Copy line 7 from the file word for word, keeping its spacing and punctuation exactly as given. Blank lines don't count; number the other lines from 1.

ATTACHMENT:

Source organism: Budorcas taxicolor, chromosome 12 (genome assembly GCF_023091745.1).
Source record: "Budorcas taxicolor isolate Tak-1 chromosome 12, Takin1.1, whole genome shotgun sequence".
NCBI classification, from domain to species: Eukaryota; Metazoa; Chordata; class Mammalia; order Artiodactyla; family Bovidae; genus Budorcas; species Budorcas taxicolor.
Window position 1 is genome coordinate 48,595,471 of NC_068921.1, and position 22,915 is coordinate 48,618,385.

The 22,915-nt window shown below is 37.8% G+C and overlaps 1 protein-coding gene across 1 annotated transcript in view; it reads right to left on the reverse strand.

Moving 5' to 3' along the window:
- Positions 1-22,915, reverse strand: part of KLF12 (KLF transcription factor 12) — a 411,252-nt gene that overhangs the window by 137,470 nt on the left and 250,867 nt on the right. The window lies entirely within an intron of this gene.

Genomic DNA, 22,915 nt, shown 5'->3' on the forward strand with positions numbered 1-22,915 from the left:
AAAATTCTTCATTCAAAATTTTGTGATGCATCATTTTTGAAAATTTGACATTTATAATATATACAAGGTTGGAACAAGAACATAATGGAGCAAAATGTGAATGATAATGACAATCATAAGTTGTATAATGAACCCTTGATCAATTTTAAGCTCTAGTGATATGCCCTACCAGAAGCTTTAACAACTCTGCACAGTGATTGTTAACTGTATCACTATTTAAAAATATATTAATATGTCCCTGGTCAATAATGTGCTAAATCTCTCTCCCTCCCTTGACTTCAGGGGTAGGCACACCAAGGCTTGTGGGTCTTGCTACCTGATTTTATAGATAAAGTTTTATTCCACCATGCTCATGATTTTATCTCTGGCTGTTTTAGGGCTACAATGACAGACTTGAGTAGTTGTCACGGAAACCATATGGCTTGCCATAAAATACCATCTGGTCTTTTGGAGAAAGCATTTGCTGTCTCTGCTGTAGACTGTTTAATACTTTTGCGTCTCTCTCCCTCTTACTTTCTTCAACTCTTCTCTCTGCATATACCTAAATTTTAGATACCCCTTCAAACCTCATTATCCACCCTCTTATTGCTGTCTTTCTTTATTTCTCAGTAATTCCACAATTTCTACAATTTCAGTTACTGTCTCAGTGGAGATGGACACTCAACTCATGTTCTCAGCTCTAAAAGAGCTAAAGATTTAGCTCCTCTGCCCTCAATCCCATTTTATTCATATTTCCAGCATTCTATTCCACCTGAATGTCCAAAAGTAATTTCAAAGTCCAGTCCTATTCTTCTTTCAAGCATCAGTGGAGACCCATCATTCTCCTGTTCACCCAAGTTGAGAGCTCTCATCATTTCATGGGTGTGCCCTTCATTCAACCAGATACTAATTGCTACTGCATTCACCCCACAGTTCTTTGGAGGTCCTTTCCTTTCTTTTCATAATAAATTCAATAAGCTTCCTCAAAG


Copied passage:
- Positions 1-22,915, reverse strand: part of KLF12 (KLF transcription factor 12) — a 411,252-nt gene that overhangs the window by 137,470 nt on the left and 250,867 nt on the right. The window lies entirely within an intron of this gene.